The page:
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ARHI 3100 - Indonesia, Burma, Thailand, Cambodia - Second Written Assignment Notes (PICTURES INCLUDED)

by: Dominique N.

ARHI 3100 - Indonesia, Burma, Thailand, Cambodia - Second Written Assignment Notes (PICTURES INCLUDED) ARHI 3100

Marketplace > University of Georgia > Art > ARHI 3100 > ARHI 3100 Indonesia Burma Thailand Cambodia Second Written Assignment Notes PICTURES INCLUDED
Dominique N.
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Indonesia, Burma/Myanmar, Thailand, Cambodia. These notes cover the cross-cultural exchange from India to Southeast Asia, specifically t's impact on religion and culture. (PICTURES INCLUDED)
Art History
Nicolas Morrissey
Study Guide
Indonesia, Burma, Thailand, Cambodia, Art History, Myanmar, Buddha, Buddhism, Hindu, Hinduism, Art, history, Culture, religion
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This 32 page Study Guide was uploaded by Dominique N. on Monday March 7, 2016. The Study Guide belongs to ARHI 3100 at University of Georgia taught by Nicolas Morrissey in Spring 2016. Since its upload, it has received 59 views. For similar materials see Art History in Art at University of Georgia.


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Date Created: 03/07/16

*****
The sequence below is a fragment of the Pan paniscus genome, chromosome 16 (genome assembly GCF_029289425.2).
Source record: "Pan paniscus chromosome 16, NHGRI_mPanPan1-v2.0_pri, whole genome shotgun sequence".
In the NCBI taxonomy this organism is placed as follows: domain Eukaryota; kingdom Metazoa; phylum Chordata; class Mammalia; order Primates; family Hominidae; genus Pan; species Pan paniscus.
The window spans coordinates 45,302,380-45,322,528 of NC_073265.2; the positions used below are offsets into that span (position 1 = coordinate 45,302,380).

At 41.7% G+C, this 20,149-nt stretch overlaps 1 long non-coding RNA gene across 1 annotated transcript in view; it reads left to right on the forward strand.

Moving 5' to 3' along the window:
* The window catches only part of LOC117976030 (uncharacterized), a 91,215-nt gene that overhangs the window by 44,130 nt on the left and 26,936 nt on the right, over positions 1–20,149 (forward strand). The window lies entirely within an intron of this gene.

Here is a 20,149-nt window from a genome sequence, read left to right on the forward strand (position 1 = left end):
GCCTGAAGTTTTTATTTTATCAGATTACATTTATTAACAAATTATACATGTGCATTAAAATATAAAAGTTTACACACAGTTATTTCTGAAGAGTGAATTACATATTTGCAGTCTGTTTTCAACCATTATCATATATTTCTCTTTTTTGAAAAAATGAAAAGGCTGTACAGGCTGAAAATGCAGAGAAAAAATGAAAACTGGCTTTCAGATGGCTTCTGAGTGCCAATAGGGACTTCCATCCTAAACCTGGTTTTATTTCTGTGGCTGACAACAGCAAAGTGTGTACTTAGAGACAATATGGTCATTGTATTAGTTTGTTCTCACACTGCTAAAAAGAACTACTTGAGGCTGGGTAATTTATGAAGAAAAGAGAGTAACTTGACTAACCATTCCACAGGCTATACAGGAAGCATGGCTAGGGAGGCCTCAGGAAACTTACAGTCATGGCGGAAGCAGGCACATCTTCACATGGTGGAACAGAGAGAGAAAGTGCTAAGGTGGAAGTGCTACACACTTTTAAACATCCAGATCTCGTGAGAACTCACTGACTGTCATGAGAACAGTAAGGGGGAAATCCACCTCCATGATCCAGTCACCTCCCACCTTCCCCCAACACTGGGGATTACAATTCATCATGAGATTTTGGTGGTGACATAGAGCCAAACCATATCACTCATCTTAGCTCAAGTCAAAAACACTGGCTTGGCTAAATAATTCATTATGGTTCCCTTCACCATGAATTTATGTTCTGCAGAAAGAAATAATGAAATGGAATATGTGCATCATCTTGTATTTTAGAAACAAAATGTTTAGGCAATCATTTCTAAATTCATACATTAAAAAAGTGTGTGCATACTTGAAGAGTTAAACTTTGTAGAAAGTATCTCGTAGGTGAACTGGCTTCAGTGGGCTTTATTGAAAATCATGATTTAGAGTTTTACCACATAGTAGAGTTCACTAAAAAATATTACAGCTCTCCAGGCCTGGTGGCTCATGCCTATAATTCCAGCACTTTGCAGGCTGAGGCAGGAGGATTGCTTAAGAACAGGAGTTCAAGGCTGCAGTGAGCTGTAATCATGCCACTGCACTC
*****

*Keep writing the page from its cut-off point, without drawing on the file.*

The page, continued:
● Sanskrit = written in Pallava script ○ earliest written language we found in that area ● Trade across the Bay of Bengal (from East India to southeast Asia) ○ learned how to communicate with each other and India adopted the southeastern languages ○ Buddhist monks accompanied merchants to southeast asia ■ Buddhism fulfilled a desire/need to southeast asians who adhered to religious institutions that were not satisfactory to them ○ This was not a form of colonialism or military intervention MYANMAR (formerly Burma) ● Nat “Spirit Deities”; Indigenous Religious figure of ancient Burma ○ widespread veneration (ven∙er∙a∙tion (noun) ­ great respect;  reverence.) ○ inline/similar to the worship of Yakshis and Yakshas in early India ○ Nats = pronounced like “knots” ● Myanmar was ruled by a line of successive military regimes that did not care  about the education and enlightenment of their people. They cut them off from  surrounding regions and the rest of the world (that had been discovered at that point) ● Mount Popa, Central Myanmar, Shrine of 37 Nats ○ built on top of a volcanic plug ○ Volcano erupted here ○ the ecological life was very specific to this region (what grows  here doesn’t grow anywhere else in the world) ○ Buddha found success through miraculous power (Dragon­like  form) ● 98.5% of the Myanmar population claims they are Buddhist ○ has the highest population of ordained monastics than any other  place in the world ● Kyaiktiyo Pagoda, Mon State, Southeast Myanmar ○ single mountain with various rock outcroppings  ○ all Buddhist sacred sites in Myanmar are gilded ■ desire to be made beautiful; gold is an appropriate  gift ■ gold from pilgrims and devotees that carry gold  flakes that they press onto the monument themselves ● Shwedagon Pagoda, Yangon Myanmar 11th Century CE ○ Foundation account ■ During lifetime of the Buddha ■ There is a minor narrative detail ● after Awakening under Bodi Tree,  two merchants came up on the Buddha and offered him food,  nourishment, etc ● apparently these people were  Burmese ● after the food was given to Buddha,  he gave the merchants a strand of hair each ○ This pagoda was built to house the strands of hair the Buddha gave the merchants ○ Top is gilded with rubies and diamonds ■ product of patronage ● the impulse to donate to Buddhist  stupas are consistent with the rituals in early India, but it is  manifested differently than south India because of the availability  of the resources (precious metals and stones) ■ everything is donated ● regilded 4 times a year in gold ■ 36,000 individual rubies just on one section ■ entire stupa is made of gold ■ nearly every ruby in the world comes from Burma ○ Southern Entrance, Shwedagon Pagoda, circa 16th Century CE ■ the most recent addition to the process of  demarcating cardinal directions are from military dictator’s wife in the 90s ○ It is undeniably a stupa, but is called a pagoda ■ Pagoda is a British word ○ Difference b/w Indian Stupa and Pagoda ■ the manner in which people interact with the  monument ● Shwedagon ­ traditional form of  veneration (circumambulation) ○ the circumambulatory process was structured in a diff. way in Myanmar (8 shrine  stations at specific points ­ had to do with astrology and  numerology [day of your birth, time of your birth,  orientation of stars on the day of your birth) ○ 8 days a Week Shrine, Shwedagon Pagoda ■ hated  the number 7 (would avoid the number 7 (days, the  time, etc.) ■ there  are ritual means of protecting people who are  associated with the number 7 ● s ometimes people would induce labor early  or prolong a birth to avoid a birth associated  with 7 ■ each  day is associated with a form of animal ○ punctuated form of  circumambulation ● Pagan, Central Myanmar ­ 9th Century CE ○ complex ○ Hundred upon hundreds of Buddhist architectural forms built here ■ done by successive lines of kings (royal patronage) ■ over 2 generations ○ Bupaya pagoda, 9th CE ■ very recognizable bulbus stupa ■ set on raised base ■ in terms of function, in line with traditional  buddhist stupa ● although it is a rock­cut monolith ● commemorative stupas ○ don’t house a physical object ○ places in areas  important to indigenous saints ○ Ananda Temple, 11th century ■ elevation got popular ■ multi­tier temple bases (sometimes these structures  got referred to as stupa mountains) ■ People walk into these “mountain temples” and see  four large Buddhas facing in each of the cardinal directions ○ Mahabodhi Temple, Pagan, 13th century CE ■ Attempt to recreate Mahabodhi Temple, Bodhgaya,  3rd BCE ■ 12th CE ­ There was a debate about monastic  practices, origin of Buddha, etc., so they sent some monks to India to seek  knowledge from living monastic sources in India (the very place of  awakening for Buddhism had fallen into ruin/abandoned) ● during this time in India, Islam had  come in and built their monuments and gained dominance (Mughal Empire era) ■ Functioned as a religious center and as a monastic  training center for monks to serve as caretakers for the conservation of the  Mahabodhi Temple at Bodhgaya ○ Bhumisparsamudra Buddha; Bronze Stele, Old Pagan Period ca.  11th century CE ■ depicts moment of awakening for Buddha under the Bodhi Tree at Bodhgaya ■ also contains many other stories of the Buddha  throughout his life ■ emphasis of magical power of Buddha was  important to the Burmese  ○ Kuthodaw Pagoda, Mandalay ■ perimeter of complex (hundreds of mini stupas) ● Inscribed text of the Pali Tripitaka on stone tablets ○ full expression of  teachings of the Buddha ○ put here so it is  permanent because it was lost in India (South asia) ○ Venerable Mingun Sayadaw U Vicittasarabhivamsa ■ can recite the entire word of the Buddha from  memory ■ living expression of the stone tablets ■ great, unbelievable accomplishment THAILAND ● Coastal Thailand ○ became infused with India ○ adopted Sanskrit ○ adopted Indian ideas of kingship (currently a monarchy to this day) ○ modern Thai script is evolved Pallava script ● Mucalinda Buddha Dvaravati Period, 8th ­ 9th CE ○ early example of Thai buddhist sculpture ○ Buddha seated ○ iconographically very recognizable, but stylistically no one could  mistake this a Indian art. It is clearly south Asian. ○ Buddha is thin and fit; radically oversized hands (inexperienced  sculptor in terms of form) ○ Dvaravati ruled the peninsula of thailand at the time ○ Representations of Hindu deities ● Uma (Devil); Sukhothai Period, 14th century ○ the goddess Devi ● Harihara, Sukhothai Period, 14th CE ○ Male God ○ form of the Gods that never occupied a large amount of  recognition & representation in architecture ● These sculptures are representations of Hindu deities, but in a distinctive Thai  style ○ stylistically they are masterpieces ○ representation of Southeast Asian style ○ iconography remains constant (whether it is in India or Thailand,  figure are still recognizable) ● OVERTLY Buddhist nation in the modern world ○ up to 80% are Buddhist ● Buddha Image, Ayutthaya period, 15th Century CE ○ still has big hands ○ flame protruding from head (to south asians this conveyed  enlightenment “how do you effectively depict an enlightened being?”) ● Walking Buddha, Sukhothai Period (15th CE) ○ distinctively Thai because of movement of the body; “walking  through the sky”­type movement; preference to represent Buddha in this animated way; connected to the Thai understanding of the Buddha ○ Presenting the Buddha as the most beautiful and graceful and  powerful, he is depicted this way (the way the body moves) ○ more common that the gender is mistaken; possibly intentional or  just stylistic ● Grand Palace, Bangkok, 18th CE (complex) ○ very premodern structure ○ has incorporated architectural and religious features that was  popular way before it was built ○ not simply an administrative, political, residential sculpture. It  represents the fusion of the sacred and the secular with political. ○ Yaksa Guardian ■ guards entrances ■ Thai versions of Yakshas ● remarkable degree of parallelism ■ Powerful, yet protective ○ Temple of the Emerald Buddha (Wat Phra Kheo) ■ Emerald Buddha (15th Century) ● Have a biography of the actual image (where it was made, why, how it was moved, etc.) ● very few images have this  documentation ○ typically done for  specific relics rather than an image ● Monk wanted to expand Buddhism  and to do this he wanted to create this image. He needed a specific  material to make it (Reading on ELC gives more detail) ○ Image became lost in  India and after many centuries it resurfaces in Sri Lanka >  Shipwrecked > etc. (read story) ○ Kings fought over it ● King in Thailand has the personal  responsibility to take care of the image ○ Image is the sole  source of legitimacy for Thai kings to rule ○ If anything happened  to the image,  the king would be viewed as illegitimate INDONESIA ● Borobudur, Java circa 800 CE ○ On a flat, high plateau ○ Volcano nearby ■ Mount Merapi, Central Java ■ Has not erupted for a long time ■ Area with intense geothermal activity ○ Association w/ sacred spaces and mountains ○ Combination of a number of recognizable forms of sacred space ■ Dominant stupa (top in the middle) ■ Circumambulatory tiers ■ Unique (so much more complex than Shwedagon,  sanchi, bodhgaya, etc.) ■ 6 main areas of sight, dominated by 4 main  circumambulatory paths (upper gallery) ● Every inch of monument galleries  has a successive series of identifiable narrative cravings ○ Borobudur, Exposed covered plinth on base of monument (oddity  of the covered foot) ■ Area with a bunch of sculpture that was covered up ■ No one is sure if the covering was for religious,  functional, or conservationism purposes ■ Discovered by accident in 1970s ● Monument was sinking so it was  taken apart to be put back together, that’s when they found it ■ Karmavibhanga Reliefs, Covered Gallery,  Borobudur ● Idea of rebirth ● What you do now will do with how  you are reborn ○ You are the authors of your own salvation ● Consequences of obscuring this  relief? Conclude the upper tiers (everything above) was literally  above/beyond the realm of karmic consequences > so possibly  done to create a utopian space. ● The 4 upper galleries can be divided  into two ○ 1st two galleries ■ First  gallery, Borobudur, Life scenes of Sakyamuni  Buddha ­ extensive narrative biography of the  historical buddha ● L alitavistara ● Q ueen maya (buddha’s mother) being  attended to by servants with an elephant  flying around (buddha conception) ● J avanese version of the great departure ○ 3rd & 4th galleries ■ Gandh avyuha Reliefs ­ Story of Sudhana ● T his story is rejected roundly by buddhist  communities in India ● S udhana is usually the one approaching the  throne/teacher ○ T hought of as “not the word of  Buddha” ○ S o people who believed it left and  took it with them ● H ad success outside of India (Tibet, Eastern  Turkistan, etc.) ● Y oung man becomes committed to intensively pursue becoming a Buddha himself (not to  imitate Buddha, but to actually become one). Visits every teacher to search for insight ● I nternal pursuit ● T hrough this he achieved awakening in one  lifetime (Didn’t take as long as the actual  Buddha) ● R ejected because they didn’t believe anyone  could be a buddha except for THE buddha  and that it could only be done in one lifetime ● Stupas ○ Top level of stupas ■ Perfora ted stupas ■ Inside  each there is an image of the Buddha ○ Unfinished image of  Buddha intentionally placed in the center of the monument ■ This  image is put into main stupa ■ Individ uals can become buddhas ■ Literall y still in the process of being made is an allegorical  representation of the fact that people can still be  enlightened ● Possible Borobudur was an attempt  to create this mandala format CAMBODIA ● Angkor (Capital & name of the dynasty) ● Shiva, Cambodia 9th CE ● Devi, Cambodian Khmer Style Pre­Angkorean Style circa 8th Century CE ● The way Buddhism was introduced was through mercantilism (abundance of  evidence) ● Near perfection from day one of introduction of stone sculpture for religious  purposes ● Vishnu, Cambodia, circa 9th Century CE  Stylistically is in no way indian Demonstrates freedom of interpretation and creativity utilized by Cambodian sculptors ● Ganesh, Pre­Angkorean Style circa 8th Century CE ○ ● Preah ko Temple, Cambodia begun 879, Indravarman, “Devaraja” Cult ○ Indravarman patronage ○ Sanskrit Inscription ■ To understand the orientation of this Hindu temple ■ Never a representation of 3 ● Temple was dedicated to three forms of Shiva and his consoles ● 3x3 arrangement ● 3 pairs of couples ● Not just forms of Shiva; each form  of Shiva and the Goddess was a form of Indravarman’s ancestors  (father, grandpa, great grandpa, and their wives) ○ “Devaraja” Cult ­ the  worship of Hindu divinities was conflated with the worship of the ancestors of a king ○ ideas from south asia were not completely absorbed ■ Formed a variant form of Hindu religious practices ● First seen at Preah Ko ● Bangkok Temple, Cambodia; Begun 881, Indravarman ○ Some parts destroyed by bombing during Vietnam War ■ Has been reconstructed since ○ Indravarman and his Wives, Preah Ko, 881 CE ■ Headless sculptures (destroyed) ■ Suggested image of Vishnu (because of girdle) ■ Indravarman has an inscription on it ● Indravarman as Vishnu with his two  wives ■ Different way of representing Hinduism ● Ex: Mamalla always likened himself  to Shiva, but never actually said he was shiva or will be  reincarnated as Shiva ● Angkor Wat, Cambodia, 12th CE (1113­1150); Patronized by Khmer King  Suryavarman2 ○ Nothing in India was ever built to this scale ○ Recognizable central structure ○ Huge perimeter wall ■ Galleries (covered walkways) ■ Several miles if you circulate all the pathways ■ All covered with elaborate narrative sculpture ● intentions/motivations of patron ○ Limited admission? Or General admission? ■ Possibly closed to the public except for major  religious events ○ Angkor Wat Exterior ­ Celestial “Asparas” 12th Century CE ■ Asparas= sanskrit for flying devotees/angels ■ Use of hand gestures to convey specific things ■ Great sense of animation/movement ○ Angkor Wat Interior Gallery Relief Sculpture ■ 3 prominent scenes repeatedly represented ● Violence/War ● Battle Scenes from the Ramayana  and Mahabharata, Angkor Wat, early 12th Century CE ○ Incarnation of Vishnu fighting a demon ● Vishnu Churning the Sea of Milk,  Angkor Wat ○ Provide immortality  to anyone who needed it ○ Nectar of immortality ○ Restorer of order ○ Demons (Asuras) and  Gods (Devas) Churning the Ocean of Milk ● Yama (God of the Dead) Assigning  Reward and Punishment, Angkor Wat ○ Emphasis on reward  and punishment ■ Not a  default principle, but there is an assessive god that  assess reward or punishment ○ Bottom: Punishment  > shackled together getting beaten by Yamas guardians ○ Top: Reward > Led to heavenly rebirth ● Bayon Temple, Angkor Thom, Reign of Jayavarman ○ Bayon is not a hindu sculpture ○ Bayon Triad, Cambodia, Bayon period (12th CE) ○ Bodhisattva Lokesvara, Bayon period (12th CE) ■ Highly realized beings who are assured of  becoming Buddhas in the future, but have not yet attained that status ■ Often compared to saints (like in the catholic faith) ■ Ambassador for buddha ■ Markings of future status ■ Bodhisattva are intercessors ■ Protective functions attribute to their popularity ○ Eastern Gateway entrance, Angkor Thom ■ Bayon Temple Towers ● Faces are meant to provide solace ● Not entirely clear what the faces are  depicting or what the purpose is ○ Theories: Actually  replications of Jayavarman himself=king acting in  sentimental capacity (looking out for safety of Angkor) OR possibly faces of different Bodhisattvas ■ Buddh a Seated beneath Mucalinda, Bayon Period (12th­ 13th century) ■ Portrait of Jayavarman VII, circa 1200 ● L ooks like buddha